OGDEN -- For our ancestors, detecting the low growl of a lion, nearly undetectable because of rushing water, whistling winds and bird calls, could mean the difference between life and death.
Adrenaline would rush, fueling a fight or flight response, and our ancestors would flee.
In modern times, our daily soundtrack may start with a blaring alarm clock, whirring blenders and arguing children, then the sounds of car horns, radio DJs, car engines and sirens.
The adrenaline and stress are still there in excessive doses and they can make us sick, said Alex Doman, an organizer of the inaugural Music and Medicine Conference, subtitled "Healing at the Speed of Sound."
The two-day conference, for music therapists, physicians, educators and musicians, began Thursday at Weber State University.
"Noise hurts, and it causes disorganization in the brain," said Doman, speaking not of soothing music or nature sounds, but of abrasive mechanical noises that are part of urban life. "Noise is second only to air pollution in the damage it causes to our environmental health. The noise in our life is as thick as smog. If you could see noise pollution, you wouldn't stand for it."
Doman is founder of Ogden's Advanced Brain Technologies, a business that provides products designed to improve brain function. He spoke Thursday about therapeutic listening programs that have been used to help heal people in comas or with post traumatic stress disorder; to lessen the confusion and stress of people with auditory processing problems; to hone the skills of professional musicians and voice coaches; and to increase the effectiveness of corporate executives and athletes.
"At 18 to 24 weeks, a fetus hears," Doman said. "The ears are the first organs to develop fully. That gives us some idea of their importance."
Doman said abrasive, loud noise has been linked to cardiac problems, high blood pressure and increased levels of stress hormones in the blood, which can cause the body to produce excess fat. Noise also makes sleep difficult.
"Without sufficient undisturbed sleep, we can't store the memories of the previous day," Doman said. "We can't learn from our experiences."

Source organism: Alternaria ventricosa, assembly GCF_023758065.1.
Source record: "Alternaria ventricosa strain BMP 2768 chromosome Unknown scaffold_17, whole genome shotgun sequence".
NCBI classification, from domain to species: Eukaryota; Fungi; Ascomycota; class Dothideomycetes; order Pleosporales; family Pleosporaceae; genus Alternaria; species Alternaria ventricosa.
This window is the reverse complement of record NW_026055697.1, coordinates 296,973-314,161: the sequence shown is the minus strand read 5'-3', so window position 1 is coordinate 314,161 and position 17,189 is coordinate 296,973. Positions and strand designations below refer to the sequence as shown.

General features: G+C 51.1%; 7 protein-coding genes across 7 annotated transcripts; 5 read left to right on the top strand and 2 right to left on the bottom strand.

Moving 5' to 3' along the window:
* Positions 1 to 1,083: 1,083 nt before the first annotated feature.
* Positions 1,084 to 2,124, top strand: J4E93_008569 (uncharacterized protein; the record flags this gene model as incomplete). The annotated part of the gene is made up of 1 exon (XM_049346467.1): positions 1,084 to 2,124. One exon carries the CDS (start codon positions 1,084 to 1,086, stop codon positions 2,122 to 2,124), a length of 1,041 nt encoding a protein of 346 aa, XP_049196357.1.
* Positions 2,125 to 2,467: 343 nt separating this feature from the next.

Our brain processes sound whether we are awake or asleep, he said.
"We have no earlids to close," Doman said. "We have eyelids, but no earlids."
Doman recommends people take a break from noise and listen to soothing or invigorating music. Ear buds turned too loud are harmful to hearing, so Doman recommends headsets that cup the ear and music played at reasonable volumes.
Listening to music for more than an hour leaves us desensitized to the sound, Doman said. Listening to music can be alternated with listening to outdoor nature sounds, or with silence. All will have a calming, balancing effect on mind, body and soul, he said.
Speaker Don Campbell, author of "The Mozart Effect," a 1997 book about music's healing ability, told listeners to be aware of sound in their environment, and to protect themselves if the noise is too loud by using earplugs and noise-buffering earphones. He uses earplugs at the movies and buffering earphones on airplanes. He described using both at a major conference where he was seated in the front, feet from giant amplifiers.
"I could still hear every word," Campbell said, drawing laughs from the crowd.
Campbell also suggested alternating music with silence and natural sounds to balance out the cacophony of everyday life. Campbell led the crowd in humming, directing music and making rhythms by slapping together paper plates.
"You can generate a lot of energy from singing or humming," Campbell said. "If I were a school-teacher, I would have the kids hum a song at 2 o'clock every day, just to make it through the end of the day."
Campbell and Doman co-authored a book, "Healing at the Speed of Sound," to be released in September by Hudson Street Press.